The British PCeU (Police Central e-crime Unit) has scored its first success, with the arrest of a criminal gang accused of targeting the financial services industry with banking Trojan horses.
Four women and five men have been arrested in a coordinated operation which saw over 50 officers swooping on addresses across South East London, according to media reports.
The gang, aged between 18 and 30 years old, are believed to hail from Eastern Europe and the former Soviet Union, and are suspected of using servers across Europe as part of their plan to steal information from unsuspecting online bankers.
According to reports, the gang are believed to have recruited mules to help move stolen funds into their own coffers. This ties in with a trend we have increasingly seen over the last few years. It’s less and less common for cybercrime to be the act of a lone individual, working solo. It’s becoming more likely than ever before that organised criminal gangs are involved in cybercrime, working closely together as a unit in order to steal money as quickly as possible.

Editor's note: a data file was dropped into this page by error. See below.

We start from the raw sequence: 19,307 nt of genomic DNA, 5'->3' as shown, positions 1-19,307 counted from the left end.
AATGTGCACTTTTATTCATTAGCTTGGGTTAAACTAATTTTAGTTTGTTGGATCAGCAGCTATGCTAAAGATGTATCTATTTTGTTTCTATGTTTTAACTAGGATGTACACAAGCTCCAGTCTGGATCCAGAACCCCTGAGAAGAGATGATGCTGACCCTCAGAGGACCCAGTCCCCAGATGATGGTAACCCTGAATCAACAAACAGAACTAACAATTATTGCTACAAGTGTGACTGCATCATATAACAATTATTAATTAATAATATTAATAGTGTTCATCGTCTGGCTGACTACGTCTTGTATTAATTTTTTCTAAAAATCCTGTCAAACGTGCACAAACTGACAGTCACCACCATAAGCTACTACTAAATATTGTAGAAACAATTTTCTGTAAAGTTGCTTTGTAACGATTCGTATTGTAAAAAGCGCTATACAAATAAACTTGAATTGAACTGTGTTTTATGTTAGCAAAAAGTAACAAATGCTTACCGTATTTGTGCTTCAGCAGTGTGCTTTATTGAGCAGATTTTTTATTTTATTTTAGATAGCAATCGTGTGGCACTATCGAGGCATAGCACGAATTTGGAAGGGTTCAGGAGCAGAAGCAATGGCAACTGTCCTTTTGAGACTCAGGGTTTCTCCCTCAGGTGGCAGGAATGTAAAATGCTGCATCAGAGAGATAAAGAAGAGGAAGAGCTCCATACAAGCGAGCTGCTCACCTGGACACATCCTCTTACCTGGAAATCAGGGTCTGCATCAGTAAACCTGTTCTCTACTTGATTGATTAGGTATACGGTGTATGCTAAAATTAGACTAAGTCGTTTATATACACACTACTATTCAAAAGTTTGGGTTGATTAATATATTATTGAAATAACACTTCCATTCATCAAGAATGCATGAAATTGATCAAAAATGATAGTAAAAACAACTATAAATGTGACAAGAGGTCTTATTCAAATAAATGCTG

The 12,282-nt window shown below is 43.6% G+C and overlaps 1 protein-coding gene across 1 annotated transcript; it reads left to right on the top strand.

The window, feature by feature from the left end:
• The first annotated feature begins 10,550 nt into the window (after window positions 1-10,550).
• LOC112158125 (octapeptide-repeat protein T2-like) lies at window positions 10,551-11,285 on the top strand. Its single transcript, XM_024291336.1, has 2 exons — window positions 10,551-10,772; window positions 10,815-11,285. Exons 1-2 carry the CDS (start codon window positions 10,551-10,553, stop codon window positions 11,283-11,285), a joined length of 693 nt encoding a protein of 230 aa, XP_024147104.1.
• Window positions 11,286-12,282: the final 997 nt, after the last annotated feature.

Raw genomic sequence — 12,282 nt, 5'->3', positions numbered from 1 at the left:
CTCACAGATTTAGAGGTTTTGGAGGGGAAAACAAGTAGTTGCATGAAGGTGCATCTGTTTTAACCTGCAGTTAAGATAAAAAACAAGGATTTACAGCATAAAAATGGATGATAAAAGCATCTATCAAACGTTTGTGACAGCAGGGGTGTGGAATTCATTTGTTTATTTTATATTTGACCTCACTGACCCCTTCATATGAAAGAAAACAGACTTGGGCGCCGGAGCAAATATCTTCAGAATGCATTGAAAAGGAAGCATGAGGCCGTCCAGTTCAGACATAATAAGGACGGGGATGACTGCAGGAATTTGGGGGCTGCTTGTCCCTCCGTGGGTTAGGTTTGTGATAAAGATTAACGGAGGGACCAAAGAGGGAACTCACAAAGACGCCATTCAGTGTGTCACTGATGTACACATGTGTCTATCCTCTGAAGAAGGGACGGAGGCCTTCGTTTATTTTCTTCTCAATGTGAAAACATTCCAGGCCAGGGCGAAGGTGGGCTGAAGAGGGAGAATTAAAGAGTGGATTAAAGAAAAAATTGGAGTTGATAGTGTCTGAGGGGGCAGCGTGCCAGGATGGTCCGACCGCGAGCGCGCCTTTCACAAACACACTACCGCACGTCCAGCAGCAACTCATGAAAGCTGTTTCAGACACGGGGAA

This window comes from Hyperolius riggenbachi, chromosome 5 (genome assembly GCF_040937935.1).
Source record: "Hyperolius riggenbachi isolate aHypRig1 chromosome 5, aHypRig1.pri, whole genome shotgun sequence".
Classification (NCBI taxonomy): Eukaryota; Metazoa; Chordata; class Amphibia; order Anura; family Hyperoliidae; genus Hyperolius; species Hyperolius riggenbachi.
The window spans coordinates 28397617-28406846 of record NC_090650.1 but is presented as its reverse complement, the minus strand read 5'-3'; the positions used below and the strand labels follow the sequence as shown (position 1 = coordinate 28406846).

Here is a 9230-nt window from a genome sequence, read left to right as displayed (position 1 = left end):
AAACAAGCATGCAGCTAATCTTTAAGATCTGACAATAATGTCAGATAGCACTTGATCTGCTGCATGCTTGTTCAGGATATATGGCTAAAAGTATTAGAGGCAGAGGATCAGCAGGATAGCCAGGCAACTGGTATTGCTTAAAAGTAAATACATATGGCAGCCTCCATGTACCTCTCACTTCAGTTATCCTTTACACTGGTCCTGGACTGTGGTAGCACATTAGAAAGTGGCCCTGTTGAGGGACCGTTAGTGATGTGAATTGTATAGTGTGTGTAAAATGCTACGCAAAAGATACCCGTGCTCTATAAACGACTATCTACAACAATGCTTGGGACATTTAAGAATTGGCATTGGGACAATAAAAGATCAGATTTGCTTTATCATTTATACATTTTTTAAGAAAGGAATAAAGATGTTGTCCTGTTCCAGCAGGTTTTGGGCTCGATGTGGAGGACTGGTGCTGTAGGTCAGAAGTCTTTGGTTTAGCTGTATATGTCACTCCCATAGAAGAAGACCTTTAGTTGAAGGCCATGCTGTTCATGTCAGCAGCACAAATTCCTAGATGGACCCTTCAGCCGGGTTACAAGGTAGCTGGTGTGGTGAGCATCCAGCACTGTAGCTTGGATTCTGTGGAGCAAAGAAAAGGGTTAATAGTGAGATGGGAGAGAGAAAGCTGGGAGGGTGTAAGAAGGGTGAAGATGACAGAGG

It’s good to see the authorities showing little patience for this kind of cybercrime, which appears to be on the rise. However, one has to wonder how often money is stolen from bank accounts without the villains ever being identified? Banks may feel the issue has gone away when their out-of-pocket customer’s account is refunded – but is that really solving the true problem?